While the peace process faced several obstacles, to solve violent conflict by parliamentary politics remains gloomy. A political scientist Duncan McCargo analyses the political behavior of the Thai Malay local elites and their navigation with Thai politicians and with their network parties. Thai Malay politicians did not find an easy place with either the Democrat party or the opposition parties. An exception to the rule was Wan Nor who excelled under the patronage of Chaovalit and Thaksin, rose as speaker of parliament, but then fell together with his sponsors. Although the 2019 Election is the first time all elected MPs in the region are Malay Muslims, Malay ethnicity and Islam are by no means decisive factors. It has a lot to do with the country’s political conflict and old-time politicians’ pragmaticism and election campaigns.
The remaining two pieces take a different track, offering local insights on the political and cultural crisis. Alisa Hasamoh has written a report for UNICEF on the wounds of traumatised children. Her insightful contribution provides valuable data on civil society in the lower South. The piece of Samak Kosem is unique in the sense that Samak gives voice to queer sexual identities, using the creativity and narrative of a young artist and scholar in conjunction with nonhuman ethnography. He compares queer women and men to non-human (sheep, ghost, wave) in order to illustrate the painful circumstances which queer people endure in the Malay Muslim world. As their sexual identity is not accepted, they also escape to Bangkok to join the queer community. They are thus doubly marginalised: In Thai society and by their own community. Queer people also question the myth of a homogenous Malay identity in the South. Samak also illustrates the agency of young queer who have their coming out and who leave the Islamic patriarchal structure of their parents and Islamic schools.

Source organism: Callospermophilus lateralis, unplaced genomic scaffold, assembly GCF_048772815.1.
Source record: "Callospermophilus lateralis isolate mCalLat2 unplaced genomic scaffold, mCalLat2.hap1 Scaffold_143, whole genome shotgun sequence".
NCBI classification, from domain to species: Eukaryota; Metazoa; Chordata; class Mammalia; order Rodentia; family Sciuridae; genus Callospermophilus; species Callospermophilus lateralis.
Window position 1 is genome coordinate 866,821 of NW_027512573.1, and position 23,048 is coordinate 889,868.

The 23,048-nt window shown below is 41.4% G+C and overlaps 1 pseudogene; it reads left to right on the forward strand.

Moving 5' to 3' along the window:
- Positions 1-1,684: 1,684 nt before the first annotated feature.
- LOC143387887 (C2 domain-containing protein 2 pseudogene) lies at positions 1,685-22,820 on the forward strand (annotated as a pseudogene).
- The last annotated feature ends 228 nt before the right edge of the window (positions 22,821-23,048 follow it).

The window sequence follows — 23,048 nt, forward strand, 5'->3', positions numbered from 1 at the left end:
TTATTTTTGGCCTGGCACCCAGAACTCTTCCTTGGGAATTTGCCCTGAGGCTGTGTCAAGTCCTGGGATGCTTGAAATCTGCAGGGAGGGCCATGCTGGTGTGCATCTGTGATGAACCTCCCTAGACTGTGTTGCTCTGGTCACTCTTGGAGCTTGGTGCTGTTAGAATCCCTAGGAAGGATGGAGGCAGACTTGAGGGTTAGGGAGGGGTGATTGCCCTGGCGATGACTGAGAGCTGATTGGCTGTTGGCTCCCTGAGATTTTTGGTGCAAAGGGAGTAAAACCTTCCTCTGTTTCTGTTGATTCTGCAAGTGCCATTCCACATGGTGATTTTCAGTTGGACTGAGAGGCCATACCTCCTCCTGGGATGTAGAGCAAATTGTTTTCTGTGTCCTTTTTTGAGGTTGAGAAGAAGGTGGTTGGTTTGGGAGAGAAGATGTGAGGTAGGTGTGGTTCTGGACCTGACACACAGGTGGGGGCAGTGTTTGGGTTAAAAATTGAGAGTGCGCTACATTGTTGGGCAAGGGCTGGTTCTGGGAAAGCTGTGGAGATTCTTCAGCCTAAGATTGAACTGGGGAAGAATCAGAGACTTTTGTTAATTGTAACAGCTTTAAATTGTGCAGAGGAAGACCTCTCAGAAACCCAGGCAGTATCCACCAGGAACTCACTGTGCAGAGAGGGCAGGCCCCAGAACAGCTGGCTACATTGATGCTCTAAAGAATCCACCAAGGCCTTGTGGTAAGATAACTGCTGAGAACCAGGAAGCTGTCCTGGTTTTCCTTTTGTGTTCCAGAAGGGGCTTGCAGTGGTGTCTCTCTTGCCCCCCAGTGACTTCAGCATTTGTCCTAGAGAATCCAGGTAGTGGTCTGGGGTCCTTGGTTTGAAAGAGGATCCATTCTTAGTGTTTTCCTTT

Adjunct Associate Professor
Department of Asian Studies
Tallinn University, Estonia
Faculty of Sociology and Anthropology